A Hoffman infield grounder was then bobbled by Butler, setting up a bases-loaded situation for Pastor who, on the first pitch, drove in the winning run with a sacrifice fly to left. After making the catch, left fielder Megan Nolan fired the ball into Kunitsky at the plate, but Sterling’s hook slide just eluded Kunitsky’s tag.
“In the bottom of the eighth inning, I knew that fatigue was going to start setting in,” said Avon Grove head coach Mike DeLuzio. “They made plays at the right time, and we didn’t make them. That’s the bottom line. We practiced that throw in the outfield with Megan, and she almost got that girl at the plate, but that girl (Pastor) hit the ball a long way, so kudos to them.”
After the game, DiLuzio was reminded of a conversation he’d had with his team before the start of the season, one where he encouraged his team to fashion its identity around one player – in this case, Balint – and work selflessly to achieve it.
“We try to gear each team we have to the personality we have on it, and naturally, with the team we had with Maggie we worked on fielding and playing small ball,” he said. “Next year, we’ll have a different pitcher in the circle (expected to be Butler) and we may have to come out and work on more hitting or whatever the case may be, but we’ll see where the personality of that team takes us.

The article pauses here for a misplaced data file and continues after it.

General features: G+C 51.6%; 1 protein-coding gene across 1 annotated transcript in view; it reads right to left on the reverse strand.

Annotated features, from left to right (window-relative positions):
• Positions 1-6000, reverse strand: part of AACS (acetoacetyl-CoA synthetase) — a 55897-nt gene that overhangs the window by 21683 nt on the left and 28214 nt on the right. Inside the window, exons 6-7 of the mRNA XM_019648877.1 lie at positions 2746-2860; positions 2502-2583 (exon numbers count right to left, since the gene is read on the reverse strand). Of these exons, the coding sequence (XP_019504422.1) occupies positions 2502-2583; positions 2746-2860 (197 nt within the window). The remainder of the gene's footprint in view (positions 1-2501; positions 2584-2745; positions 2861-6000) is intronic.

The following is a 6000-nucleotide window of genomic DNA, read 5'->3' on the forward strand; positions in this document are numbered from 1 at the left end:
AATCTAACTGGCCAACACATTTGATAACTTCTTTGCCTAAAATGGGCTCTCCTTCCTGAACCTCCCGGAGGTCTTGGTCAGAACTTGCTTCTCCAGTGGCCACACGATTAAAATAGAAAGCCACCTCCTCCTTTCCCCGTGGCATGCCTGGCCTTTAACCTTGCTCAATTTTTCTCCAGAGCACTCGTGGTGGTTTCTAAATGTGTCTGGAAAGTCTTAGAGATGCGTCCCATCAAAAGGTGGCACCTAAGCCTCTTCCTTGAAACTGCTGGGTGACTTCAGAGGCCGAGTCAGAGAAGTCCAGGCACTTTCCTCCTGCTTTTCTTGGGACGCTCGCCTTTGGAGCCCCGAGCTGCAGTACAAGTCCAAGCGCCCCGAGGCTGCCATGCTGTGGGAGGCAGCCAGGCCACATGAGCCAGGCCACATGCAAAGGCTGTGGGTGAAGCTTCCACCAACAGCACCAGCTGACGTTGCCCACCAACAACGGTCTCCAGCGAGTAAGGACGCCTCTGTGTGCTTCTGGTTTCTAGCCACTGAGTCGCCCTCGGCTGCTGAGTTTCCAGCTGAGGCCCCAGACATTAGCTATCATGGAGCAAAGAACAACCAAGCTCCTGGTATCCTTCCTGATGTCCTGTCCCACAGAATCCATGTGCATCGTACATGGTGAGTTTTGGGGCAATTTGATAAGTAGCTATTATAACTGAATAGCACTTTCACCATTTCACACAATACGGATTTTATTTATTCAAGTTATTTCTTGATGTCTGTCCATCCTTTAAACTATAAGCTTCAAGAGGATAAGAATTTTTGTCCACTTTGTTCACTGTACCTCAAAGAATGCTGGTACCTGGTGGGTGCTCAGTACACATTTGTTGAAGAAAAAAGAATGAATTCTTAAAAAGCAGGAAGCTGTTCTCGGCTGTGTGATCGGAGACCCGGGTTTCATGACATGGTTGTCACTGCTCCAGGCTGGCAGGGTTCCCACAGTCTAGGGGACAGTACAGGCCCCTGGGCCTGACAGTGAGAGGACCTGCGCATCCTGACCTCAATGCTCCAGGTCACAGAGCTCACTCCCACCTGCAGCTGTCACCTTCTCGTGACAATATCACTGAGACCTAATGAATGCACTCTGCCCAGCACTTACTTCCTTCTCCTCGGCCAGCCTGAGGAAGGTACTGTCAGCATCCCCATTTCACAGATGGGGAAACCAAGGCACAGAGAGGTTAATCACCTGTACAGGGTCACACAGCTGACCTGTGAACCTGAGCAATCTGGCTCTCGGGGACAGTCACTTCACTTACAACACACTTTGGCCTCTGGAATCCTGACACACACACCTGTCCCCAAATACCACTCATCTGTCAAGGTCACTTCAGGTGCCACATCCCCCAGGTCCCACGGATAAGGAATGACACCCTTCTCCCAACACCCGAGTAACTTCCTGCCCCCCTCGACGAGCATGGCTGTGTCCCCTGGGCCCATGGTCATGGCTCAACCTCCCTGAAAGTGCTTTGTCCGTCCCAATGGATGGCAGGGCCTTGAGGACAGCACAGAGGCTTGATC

“You would have liked to win it,” DiLuzio added, “but this is the end result of our kids buying into the program, believing in what it can do, and executing it, all the way to the state championship game.”
Moments after the game, Avon Grove received its second-place medals, in ceremonies held up the third-base line. To left fielder Nolan, however, the medallion that hung from her neck in the dugout after the game was a bittersweet consolation prize.
“This one is definitely hard to lose, and it would have been nice to win,” the junior said. “Obviously, we’re losing Maggie, so we have to learn to become a better defense, because that’s what lost the game for us today, and we need to learn how to live without Maggie,” the junior said. “That’s how we bounce back next year.”
To contact Staff Writer Richard L. Gaw, e-mail email@example.com.